Tube cuts: prepare for action

Posted in Tubeworker's blog on Tue, 27/10/2020 - 14:25,
A green direction sign indicating "funding"

Talks between TfL and the government about a further funding bailout are ongoing, with discussions being extend past the 17 October deadline for the expiry of the previous package.

Tory attack lines blame Labour Mayor Sadiq Khan for "bankrupting" TfL. This is a blatant lie. TfL's funding crisis stems directly from the Tory policy of abolishing its central government subsidy, meaning it became heavily reliant on fare revenue.

It seems Mayor Khan resisted some of the measures the government wanted to impose as a condition of any further funding, including extending the congestion charge zone. Will he continue to stand firm if the Tories start demanding cuts and restructures on LU?

We should demand that he does, but we can’t rely on him. We need to prepare to take action to resist any proposed cuts that come our way. A Financial Times report said the Department for Transport was insisting on "workplace reform" as part of any further funding package, and Tory London Assembly Member Keith Prince has already suggested TfL cut staff nominee passes and our pensions.

The Tories want to bludgeon Tube workers, as one of the best unionised workforces in the country, with relatively good terms and conditions. That's why the government insisted on including exploring the possibilities for driverless trains in the terms of reference for the review of TfL's finances it commissioned KPMG to lead. Even senior LU bosses know driverless trains would require substantial infrastructural upgrades to several lines, meaning any potential "saving" would be postponed until after years of huge financial outlay. The Tories' obsession with driverless trains is an ideological artefact aimed at attacking organised labour.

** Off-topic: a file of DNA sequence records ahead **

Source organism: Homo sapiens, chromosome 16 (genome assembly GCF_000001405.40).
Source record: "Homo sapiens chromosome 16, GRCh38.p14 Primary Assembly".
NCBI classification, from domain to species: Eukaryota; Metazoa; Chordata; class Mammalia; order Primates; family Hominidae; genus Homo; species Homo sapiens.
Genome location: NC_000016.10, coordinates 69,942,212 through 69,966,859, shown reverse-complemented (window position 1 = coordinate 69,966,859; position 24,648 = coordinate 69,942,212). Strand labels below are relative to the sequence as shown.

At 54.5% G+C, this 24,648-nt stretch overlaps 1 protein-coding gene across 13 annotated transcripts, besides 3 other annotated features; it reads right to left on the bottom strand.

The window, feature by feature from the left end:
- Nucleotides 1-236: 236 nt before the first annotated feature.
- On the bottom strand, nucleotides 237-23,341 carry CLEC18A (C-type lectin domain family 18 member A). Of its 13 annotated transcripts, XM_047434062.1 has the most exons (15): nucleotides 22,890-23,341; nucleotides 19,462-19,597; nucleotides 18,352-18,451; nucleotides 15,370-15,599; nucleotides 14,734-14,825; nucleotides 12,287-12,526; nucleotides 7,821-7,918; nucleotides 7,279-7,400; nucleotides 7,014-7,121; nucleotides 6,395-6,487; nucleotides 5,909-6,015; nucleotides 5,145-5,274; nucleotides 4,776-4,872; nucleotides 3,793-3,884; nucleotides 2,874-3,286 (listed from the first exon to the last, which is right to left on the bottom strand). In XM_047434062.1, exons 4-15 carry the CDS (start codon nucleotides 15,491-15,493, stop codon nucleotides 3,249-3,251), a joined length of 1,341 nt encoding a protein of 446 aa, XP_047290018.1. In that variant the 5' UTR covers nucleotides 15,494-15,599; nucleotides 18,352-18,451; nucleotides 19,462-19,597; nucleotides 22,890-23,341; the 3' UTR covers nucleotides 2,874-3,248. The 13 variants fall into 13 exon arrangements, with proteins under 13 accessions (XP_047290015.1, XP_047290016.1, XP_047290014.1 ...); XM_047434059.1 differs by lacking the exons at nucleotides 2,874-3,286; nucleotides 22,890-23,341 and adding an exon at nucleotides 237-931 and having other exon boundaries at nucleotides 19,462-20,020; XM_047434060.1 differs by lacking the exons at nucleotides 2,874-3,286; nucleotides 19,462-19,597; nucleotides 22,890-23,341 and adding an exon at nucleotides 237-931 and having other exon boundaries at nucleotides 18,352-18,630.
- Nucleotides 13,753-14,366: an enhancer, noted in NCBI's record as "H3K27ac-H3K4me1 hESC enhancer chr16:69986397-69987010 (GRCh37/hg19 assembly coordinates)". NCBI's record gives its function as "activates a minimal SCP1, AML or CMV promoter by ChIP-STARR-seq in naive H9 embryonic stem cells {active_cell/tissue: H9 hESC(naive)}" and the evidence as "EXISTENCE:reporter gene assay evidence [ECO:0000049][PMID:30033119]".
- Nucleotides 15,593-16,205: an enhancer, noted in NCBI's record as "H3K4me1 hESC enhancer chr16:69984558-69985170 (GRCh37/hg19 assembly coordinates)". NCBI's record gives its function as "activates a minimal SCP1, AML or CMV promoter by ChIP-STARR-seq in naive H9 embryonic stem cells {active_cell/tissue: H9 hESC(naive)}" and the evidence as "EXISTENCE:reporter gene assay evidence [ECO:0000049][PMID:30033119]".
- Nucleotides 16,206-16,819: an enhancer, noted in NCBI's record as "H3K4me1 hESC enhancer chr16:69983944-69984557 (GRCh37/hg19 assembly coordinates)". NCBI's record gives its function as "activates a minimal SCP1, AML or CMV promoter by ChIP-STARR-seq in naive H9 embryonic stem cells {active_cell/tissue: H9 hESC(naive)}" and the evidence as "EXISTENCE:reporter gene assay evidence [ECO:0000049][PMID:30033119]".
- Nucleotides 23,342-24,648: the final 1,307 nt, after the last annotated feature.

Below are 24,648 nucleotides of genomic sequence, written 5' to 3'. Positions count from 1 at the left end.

Aslef did the right thing by balloting pre-emptively. They now have a mandate for action which means they can name strikes at 14 days’ notice. Other unions on LU need to secure a similar mandate. Organising and winning an industrial action ballot in current conditions won’t be easy, and there are understandable anxieties about striking during a pandemic.

But ultimately, withdrawing our labour is our most effective means of asserting our demands and we can’t be afraid of using it. Our campaign needs to oppose any and all cuts as a bottom line, but also needs to be "counter-offensive": we need to assert our own vision for publicly funded, democratically run public transport in London.

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